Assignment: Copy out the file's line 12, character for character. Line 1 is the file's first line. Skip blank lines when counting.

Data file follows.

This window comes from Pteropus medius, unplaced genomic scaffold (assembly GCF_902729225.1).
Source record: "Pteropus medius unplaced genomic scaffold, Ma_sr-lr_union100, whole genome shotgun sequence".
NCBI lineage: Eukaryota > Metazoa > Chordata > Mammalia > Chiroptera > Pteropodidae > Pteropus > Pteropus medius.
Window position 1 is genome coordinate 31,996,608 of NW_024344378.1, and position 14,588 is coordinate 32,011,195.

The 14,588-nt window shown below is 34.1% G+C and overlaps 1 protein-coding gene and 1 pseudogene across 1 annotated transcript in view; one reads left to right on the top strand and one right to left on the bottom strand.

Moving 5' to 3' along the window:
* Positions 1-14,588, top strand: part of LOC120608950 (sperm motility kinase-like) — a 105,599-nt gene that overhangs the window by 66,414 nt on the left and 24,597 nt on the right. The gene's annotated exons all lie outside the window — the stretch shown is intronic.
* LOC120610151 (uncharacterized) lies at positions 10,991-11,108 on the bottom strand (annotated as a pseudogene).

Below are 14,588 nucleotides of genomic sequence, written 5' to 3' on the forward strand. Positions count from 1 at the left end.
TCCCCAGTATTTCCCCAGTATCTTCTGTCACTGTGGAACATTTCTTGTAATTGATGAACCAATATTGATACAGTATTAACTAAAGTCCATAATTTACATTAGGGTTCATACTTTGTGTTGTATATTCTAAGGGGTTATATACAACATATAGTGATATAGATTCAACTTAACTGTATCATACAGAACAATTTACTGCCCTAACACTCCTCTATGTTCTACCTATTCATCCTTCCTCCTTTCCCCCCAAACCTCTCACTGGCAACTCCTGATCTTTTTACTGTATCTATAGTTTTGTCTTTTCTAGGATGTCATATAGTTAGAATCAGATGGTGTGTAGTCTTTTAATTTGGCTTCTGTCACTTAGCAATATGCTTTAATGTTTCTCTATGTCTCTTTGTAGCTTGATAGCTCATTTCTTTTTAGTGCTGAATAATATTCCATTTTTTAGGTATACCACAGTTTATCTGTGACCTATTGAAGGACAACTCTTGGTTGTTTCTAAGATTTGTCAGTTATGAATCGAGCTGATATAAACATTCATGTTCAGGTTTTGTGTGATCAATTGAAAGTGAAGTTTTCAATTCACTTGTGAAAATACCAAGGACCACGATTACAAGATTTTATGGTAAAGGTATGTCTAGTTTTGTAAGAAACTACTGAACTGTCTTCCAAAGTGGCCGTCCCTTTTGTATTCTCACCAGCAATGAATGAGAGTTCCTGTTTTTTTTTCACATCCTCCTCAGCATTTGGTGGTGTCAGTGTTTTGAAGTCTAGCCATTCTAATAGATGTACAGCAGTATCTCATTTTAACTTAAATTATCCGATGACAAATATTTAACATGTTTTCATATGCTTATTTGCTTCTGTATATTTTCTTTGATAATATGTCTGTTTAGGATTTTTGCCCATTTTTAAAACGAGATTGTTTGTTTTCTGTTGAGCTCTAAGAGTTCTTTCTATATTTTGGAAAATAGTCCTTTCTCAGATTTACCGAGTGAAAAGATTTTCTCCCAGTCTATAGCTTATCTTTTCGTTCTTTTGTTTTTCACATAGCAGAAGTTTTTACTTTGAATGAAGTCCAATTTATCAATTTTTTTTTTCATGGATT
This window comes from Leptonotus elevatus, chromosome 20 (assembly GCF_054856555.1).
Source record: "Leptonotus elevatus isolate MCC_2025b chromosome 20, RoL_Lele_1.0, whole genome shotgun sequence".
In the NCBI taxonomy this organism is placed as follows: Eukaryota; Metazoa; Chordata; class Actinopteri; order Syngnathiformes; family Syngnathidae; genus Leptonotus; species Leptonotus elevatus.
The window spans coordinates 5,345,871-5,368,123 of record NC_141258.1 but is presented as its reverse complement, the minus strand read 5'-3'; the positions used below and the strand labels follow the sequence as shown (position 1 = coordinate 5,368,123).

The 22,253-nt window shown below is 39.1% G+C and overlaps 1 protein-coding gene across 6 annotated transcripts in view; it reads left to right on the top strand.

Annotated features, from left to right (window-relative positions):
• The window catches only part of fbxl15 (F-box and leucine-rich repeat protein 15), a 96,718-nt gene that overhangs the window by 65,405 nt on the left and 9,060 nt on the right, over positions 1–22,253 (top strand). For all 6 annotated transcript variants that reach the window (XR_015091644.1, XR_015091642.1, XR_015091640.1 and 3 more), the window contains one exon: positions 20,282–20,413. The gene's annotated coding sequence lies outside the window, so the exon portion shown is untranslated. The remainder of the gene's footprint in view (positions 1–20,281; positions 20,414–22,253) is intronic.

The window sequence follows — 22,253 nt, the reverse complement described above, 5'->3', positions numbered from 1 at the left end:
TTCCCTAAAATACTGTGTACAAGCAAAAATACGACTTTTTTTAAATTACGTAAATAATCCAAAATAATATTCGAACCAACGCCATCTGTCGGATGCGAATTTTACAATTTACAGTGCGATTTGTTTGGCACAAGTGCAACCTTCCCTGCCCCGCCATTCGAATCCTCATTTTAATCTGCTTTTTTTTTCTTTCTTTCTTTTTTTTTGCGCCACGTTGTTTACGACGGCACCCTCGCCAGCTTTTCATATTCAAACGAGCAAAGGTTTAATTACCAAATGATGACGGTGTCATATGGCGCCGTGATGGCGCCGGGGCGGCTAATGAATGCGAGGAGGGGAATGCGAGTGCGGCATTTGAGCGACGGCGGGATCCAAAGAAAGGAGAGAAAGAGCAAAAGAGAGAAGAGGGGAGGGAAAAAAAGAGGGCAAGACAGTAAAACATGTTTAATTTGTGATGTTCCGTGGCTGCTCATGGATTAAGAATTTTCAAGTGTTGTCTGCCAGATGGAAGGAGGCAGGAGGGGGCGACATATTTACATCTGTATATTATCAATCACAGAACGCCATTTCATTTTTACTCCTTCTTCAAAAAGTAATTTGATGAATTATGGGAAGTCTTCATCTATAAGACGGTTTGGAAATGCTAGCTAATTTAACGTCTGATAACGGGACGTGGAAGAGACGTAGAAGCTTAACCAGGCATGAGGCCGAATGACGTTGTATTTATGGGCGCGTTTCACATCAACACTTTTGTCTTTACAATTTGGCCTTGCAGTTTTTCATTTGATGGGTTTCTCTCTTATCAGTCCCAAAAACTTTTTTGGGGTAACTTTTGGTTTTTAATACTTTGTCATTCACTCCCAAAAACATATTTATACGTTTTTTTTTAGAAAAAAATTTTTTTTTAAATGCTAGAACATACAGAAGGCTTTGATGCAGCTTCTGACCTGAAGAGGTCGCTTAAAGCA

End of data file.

Source record: "Leptonotus elevatus isolate MCC_2025b chromosome 20, RoL_Lele_1.0, whole genome shotgun sequence".